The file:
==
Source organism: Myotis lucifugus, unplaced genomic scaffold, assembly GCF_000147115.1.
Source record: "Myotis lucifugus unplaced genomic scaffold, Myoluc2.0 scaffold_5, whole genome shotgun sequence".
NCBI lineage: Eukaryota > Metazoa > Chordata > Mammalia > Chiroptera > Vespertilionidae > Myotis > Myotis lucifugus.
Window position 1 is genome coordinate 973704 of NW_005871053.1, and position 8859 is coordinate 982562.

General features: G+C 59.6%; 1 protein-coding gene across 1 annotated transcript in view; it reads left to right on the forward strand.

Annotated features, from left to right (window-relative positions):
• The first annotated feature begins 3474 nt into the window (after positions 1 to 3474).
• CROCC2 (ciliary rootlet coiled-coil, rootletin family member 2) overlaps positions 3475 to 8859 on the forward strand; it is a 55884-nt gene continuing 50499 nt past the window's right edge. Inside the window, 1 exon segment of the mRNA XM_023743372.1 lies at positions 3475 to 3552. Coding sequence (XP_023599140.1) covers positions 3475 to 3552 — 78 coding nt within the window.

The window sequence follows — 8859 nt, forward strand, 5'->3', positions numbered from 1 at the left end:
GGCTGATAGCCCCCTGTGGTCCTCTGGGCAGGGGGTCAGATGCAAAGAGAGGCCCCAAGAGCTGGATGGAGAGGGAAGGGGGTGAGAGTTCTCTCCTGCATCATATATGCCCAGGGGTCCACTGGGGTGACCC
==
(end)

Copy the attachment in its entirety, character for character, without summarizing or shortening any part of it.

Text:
Source organism: Myotis lucifugus, unplaced genomic scaffold, assembly GCF_000147115.1.
Source record: "Myotis lucifugus unplaced genomic scaffold, Myoluc2.0 scaffold_5, whole genome shotgun sequence".
NCBI lineage: Eukaryota > Metazoa > Chordata > Mammalia > Chiroptera > Vespertilionidae > Myotis > Myotis lucifugus.
Window position 1 is genome coordinate 973704 of NW_005871053.1, and position 8859 is coordinate 982562.

General features: G+C 59.6%; 1 protein-coding gene across 1 annotated transcript in view; it reads left to right on the forward strand.

Annotated features, from left to right (window-relative positions):
• The first annotated feature begins 3474 nt into the window (after positions 1 to 3474).
• CROCC2 (ciliary rootlet coiled-coil, rootletin family member 2) overlaps positions 3475 to 8859 on the forward strand; it is a 55884-nt gene continuing 50499 nt past the window's right edge. Inside the window, 1 exon segment of the mRNA XM_023743372.1 lies at positions 3475 to 3552. Coding sequence (XP_023599140.1) covers positions 3475 to 3552 — 78 coding nt within the window.

The window sequence follows — 8859 nt, forward strand, 5'->3', positions numbered from 1 at the left end:
GGCTGATAGCCCCCTGTGGTCCTCTGGGCAGGGGGTCAGATGCAAAGAGAGGCCCCAAGAGCTGGATGGAGAGGGAAGGGGGTGAGAGTTCTCTCCTGCATCATATATGCCCAGGGGTCCACTGGGGTGACCC